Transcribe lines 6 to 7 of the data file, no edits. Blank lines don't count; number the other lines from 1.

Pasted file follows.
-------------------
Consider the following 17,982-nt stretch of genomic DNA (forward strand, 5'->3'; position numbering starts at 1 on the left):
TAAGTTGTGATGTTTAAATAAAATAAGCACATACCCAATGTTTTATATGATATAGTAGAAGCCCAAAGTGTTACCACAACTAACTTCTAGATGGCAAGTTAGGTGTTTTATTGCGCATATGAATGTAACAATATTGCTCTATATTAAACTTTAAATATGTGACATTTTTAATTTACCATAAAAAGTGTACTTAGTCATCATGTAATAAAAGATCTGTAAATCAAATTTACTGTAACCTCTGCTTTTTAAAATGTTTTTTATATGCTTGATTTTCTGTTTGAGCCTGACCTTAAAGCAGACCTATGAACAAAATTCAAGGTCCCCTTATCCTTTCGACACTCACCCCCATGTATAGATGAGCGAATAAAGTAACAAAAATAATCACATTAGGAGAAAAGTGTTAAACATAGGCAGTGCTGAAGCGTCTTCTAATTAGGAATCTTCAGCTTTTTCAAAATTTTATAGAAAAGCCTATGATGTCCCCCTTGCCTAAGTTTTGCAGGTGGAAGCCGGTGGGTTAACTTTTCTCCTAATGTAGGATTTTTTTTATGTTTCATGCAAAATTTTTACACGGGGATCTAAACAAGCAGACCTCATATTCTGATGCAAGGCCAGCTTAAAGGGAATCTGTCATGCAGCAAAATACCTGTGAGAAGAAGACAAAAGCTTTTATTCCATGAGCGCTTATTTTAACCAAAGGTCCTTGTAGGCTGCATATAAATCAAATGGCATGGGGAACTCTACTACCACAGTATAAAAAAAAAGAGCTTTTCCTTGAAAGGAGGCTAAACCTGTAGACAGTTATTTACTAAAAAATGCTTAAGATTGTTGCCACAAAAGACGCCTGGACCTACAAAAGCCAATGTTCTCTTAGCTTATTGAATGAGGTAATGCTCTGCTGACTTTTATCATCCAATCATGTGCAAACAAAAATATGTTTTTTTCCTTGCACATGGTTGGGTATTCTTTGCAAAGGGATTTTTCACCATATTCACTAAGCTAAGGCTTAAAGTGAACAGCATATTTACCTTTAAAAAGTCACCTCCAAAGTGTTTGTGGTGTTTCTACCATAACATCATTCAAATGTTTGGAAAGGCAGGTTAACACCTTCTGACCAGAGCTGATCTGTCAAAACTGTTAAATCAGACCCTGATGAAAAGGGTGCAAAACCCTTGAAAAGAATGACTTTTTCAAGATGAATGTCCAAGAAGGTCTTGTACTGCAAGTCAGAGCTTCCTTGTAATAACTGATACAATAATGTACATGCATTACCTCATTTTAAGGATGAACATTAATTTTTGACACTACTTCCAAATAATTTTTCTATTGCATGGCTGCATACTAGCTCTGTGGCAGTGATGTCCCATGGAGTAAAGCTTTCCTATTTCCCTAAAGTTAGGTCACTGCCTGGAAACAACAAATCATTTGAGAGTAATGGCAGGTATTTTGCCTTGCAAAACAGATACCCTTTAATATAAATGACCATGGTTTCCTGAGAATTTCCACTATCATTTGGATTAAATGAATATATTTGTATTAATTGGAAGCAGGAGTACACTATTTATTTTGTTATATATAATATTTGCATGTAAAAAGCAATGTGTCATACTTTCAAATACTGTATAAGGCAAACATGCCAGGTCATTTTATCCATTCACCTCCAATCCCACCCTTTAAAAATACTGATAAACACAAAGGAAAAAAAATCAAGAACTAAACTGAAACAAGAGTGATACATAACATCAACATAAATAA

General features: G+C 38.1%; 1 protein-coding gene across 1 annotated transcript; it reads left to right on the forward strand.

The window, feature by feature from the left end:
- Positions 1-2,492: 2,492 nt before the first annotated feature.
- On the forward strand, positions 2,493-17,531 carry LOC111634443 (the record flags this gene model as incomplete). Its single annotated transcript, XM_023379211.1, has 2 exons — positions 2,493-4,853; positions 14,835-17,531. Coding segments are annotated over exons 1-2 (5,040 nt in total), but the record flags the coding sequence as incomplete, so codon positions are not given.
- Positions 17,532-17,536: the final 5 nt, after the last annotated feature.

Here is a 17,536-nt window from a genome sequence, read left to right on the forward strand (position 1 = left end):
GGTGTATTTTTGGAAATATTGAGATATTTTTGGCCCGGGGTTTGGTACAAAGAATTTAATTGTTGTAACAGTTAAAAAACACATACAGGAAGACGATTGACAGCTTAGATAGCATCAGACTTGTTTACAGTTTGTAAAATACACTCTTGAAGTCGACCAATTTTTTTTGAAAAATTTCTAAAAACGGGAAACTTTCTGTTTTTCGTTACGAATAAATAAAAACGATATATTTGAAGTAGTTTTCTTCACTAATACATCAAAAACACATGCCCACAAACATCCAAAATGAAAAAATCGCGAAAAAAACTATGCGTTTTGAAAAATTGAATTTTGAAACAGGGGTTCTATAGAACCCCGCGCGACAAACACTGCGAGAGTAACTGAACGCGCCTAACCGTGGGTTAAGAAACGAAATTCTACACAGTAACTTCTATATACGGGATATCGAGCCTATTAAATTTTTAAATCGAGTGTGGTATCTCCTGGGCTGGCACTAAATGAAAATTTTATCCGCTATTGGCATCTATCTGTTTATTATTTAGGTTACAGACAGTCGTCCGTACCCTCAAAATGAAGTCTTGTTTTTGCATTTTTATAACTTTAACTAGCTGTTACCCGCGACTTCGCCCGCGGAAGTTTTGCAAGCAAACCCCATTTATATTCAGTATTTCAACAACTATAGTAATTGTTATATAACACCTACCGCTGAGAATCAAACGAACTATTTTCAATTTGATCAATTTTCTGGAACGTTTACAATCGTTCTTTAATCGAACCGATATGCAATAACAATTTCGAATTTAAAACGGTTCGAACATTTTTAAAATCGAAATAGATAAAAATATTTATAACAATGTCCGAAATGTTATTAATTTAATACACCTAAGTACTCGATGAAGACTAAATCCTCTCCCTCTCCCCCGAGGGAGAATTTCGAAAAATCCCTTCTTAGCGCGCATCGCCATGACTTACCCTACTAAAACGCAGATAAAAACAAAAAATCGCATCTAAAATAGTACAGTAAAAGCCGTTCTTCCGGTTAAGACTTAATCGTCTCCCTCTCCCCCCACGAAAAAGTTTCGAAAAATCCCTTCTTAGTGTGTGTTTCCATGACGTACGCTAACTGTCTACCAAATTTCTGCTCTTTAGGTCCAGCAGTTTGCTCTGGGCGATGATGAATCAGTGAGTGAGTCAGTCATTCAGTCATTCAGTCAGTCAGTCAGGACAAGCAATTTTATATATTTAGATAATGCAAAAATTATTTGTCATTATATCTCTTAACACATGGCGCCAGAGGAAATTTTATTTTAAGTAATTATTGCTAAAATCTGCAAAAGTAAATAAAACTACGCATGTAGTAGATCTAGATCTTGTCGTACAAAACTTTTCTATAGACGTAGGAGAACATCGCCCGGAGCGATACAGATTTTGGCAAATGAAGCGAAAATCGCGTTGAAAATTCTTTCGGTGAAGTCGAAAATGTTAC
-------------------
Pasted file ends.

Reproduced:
- On the forward strand, positions 2,493-17,531 carry LOC111634443 (the record flags this gene model as incomplete). Its single annotated transcript, XM_023379211.1, has 2 exons — positions 2,493-4,853; positions 14,835-17,531. Coding segments are annotated over exons 1-2 (5,040 nt in total), but the record flags the coding sequence as incomplete, so codon positions are not given.
- Positions 17,532-17,536: the final 5 nt, after the last annotated feature.